For the past seven years, general manager Ted Thompson has been about as active on cutdown day as a college football fan on a Saturday afternoon in late September. Just how inactive has he been? The Seahawks’ John Schneider made as many trades in three hours on Friday as Thompson has made this decade.
Unless you’re either a diehard Packers fan and/or follow me on Twitter, you probably don’t even remember those two deals orchestrated by Thompson. In 2011, he dealt backup fullback Quinn Johnson to Tennessee and backup offensive lineman Caleb Schlauderaff to the Jets. Both were for conditional late round picks. And that’s it. So in the past seven years, he traded away two players and didn’t acquire a single one. That’s hard to believe.
What’s even harder to believe is how few players Thompson has claimed off waivers in the hours following cutdown day. Since 2010, the answer is one. That’s right, one. Running back and kick returner Jhurrel Pressley was claimed off waivers from Minnesota last summer… and then promptly released nine days later. Prior to that, the last player to arrive in this manner was some guy by the name of John Kuhn in 2007.
What makes this inactivity even more unusual is the fact that Schneider, John Dorsey (Ex-Chiefs) and Reggie McKenzie (Raiders) – three very aggressive general managers – worked under Thompson during some of those years. And you can be 100% certain they were working the phones hard and making plenty of suggestions – suggestions that wound up being largely ignored by their much more conservative boss.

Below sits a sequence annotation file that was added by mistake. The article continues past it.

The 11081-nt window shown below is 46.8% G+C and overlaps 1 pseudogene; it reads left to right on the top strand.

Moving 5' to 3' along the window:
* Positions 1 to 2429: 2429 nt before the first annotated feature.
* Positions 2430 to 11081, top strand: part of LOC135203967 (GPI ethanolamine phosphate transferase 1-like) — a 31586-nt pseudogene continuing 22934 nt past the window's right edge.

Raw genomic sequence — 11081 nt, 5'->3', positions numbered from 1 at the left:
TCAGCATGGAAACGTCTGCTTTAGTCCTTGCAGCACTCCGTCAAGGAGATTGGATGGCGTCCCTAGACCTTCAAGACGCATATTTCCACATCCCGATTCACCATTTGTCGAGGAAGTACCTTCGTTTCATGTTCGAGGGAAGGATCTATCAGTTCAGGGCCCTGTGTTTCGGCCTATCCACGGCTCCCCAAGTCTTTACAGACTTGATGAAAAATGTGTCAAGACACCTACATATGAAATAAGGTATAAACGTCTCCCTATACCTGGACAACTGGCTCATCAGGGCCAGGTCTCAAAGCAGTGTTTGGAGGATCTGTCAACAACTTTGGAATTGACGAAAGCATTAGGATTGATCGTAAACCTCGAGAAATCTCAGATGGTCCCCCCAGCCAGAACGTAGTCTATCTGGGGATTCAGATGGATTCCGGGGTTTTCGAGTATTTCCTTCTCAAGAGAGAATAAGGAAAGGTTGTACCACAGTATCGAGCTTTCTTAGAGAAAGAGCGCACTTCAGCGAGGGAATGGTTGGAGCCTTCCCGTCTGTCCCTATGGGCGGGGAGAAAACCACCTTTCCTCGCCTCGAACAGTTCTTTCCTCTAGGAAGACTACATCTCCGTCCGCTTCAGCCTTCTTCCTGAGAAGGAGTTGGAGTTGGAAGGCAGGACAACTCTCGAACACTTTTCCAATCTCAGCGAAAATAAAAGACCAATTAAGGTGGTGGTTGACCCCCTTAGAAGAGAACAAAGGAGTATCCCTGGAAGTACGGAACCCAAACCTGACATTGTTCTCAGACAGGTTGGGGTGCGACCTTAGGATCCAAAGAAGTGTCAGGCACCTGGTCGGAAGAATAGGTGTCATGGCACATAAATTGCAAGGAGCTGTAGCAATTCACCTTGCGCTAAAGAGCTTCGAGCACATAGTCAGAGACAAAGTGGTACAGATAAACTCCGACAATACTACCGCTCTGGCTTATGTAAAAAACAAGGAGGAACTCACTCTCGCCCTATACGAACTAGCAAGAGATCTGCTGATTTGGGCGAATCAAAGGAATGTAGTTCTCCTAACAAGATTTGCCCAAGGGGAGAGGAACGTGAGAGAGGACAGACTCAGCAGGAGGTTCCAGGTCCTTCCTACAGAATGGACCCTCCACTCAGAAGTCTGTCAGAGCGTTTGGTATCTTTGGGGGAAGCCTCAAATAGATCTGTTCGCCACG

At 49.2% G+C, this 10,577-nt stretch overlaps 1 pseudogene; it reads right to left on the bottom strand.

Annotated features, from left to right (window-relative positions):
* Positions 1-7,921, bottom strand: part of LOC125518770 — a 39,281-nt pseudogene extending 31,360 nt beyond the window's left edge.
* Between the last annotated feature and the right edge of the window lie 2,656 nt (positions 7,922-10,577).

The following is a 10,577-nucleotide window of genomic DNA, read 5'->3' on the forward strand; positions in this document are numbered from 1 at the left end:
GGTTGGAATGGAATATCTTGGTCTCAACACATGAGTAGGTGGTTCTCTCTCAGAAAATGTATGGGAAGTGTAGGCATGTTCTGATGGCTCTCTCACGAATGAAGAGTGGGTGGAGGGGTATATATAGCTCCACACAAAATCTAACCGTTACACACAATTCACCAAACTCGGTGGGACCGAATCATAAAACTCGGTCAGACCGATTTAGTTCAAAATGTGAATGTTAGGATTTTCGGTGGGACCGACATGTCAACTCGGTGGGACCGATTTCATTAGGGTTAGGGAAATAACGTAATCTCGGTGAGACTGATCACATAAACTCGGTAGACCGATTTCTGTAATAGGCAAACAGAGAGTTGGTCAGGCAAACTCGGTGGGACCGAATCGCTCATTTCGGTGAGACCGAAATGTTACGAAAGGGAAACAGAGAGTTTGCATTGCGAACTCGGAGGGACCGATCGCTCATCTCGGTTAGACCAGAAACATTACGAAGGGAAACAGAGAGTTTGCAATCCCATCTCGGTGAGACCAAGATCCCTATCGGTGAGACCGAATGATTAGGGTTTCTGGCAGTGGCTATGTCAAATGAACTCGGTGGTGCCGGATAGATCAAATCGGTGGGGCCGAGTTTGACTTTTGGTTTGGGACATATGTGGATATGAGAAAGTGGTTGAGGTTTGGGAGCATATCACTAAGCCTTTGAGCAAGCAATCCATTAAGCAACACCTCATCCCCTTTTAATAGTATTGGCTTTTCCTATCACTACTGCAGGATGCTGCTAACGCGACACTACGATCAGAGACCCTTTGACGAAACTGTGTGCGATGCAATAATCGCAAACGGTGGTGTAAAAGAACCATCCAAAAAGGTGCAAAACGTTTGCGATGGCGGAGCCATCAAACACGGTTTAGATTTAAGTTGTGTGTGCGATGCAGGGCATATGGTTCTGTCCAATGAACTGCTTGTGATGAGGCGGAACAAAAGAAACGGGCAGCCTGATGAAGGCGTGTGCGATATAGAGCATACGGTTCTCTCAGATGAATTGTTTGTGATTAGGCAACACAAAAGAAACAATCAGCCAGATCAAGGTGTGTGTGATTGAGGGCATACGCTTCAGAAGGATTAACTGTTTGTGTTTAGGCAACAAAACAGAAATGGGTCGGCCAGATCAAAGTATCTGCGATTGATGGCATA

So in the past seven cutdown days – days in which thousands of players were available via trade and/or waivers – Thompson found only one who he felt could upgrade his roster. Hey, unless he was presiding over the ’67 Packers or the ’72 Dolphins during all of those years – he wasn’t – that level of inactivity is startling. To be fair, he may have claimed some players who were ultimately awarded to other teams, but still.
We all talk about Thompson’s reluctance to use free agency to upgrade the Packers roster, but we never talk about his reluctance to use days like today to do the same thing. These next 48 hours will afford him the opportunity to add much-needed depth on the offensive line – something he chose not to do two summers ago. The end result was having to play Don Barclay at left tackle in a critical late-season game in Arizona.
Four trades were made yesterday and many more will be made today. Dozens of players will be claimed off waivers starting tomorrow afternoon. Let’s hope Thompson gets involved. It’s OK to be loyal to your own guys, but when that loyalty means going into a season with Jason Spriggs as the backup left tackle and Barclay as the backup at all three interior offensive line positions, a much more accurate word to use is negligent.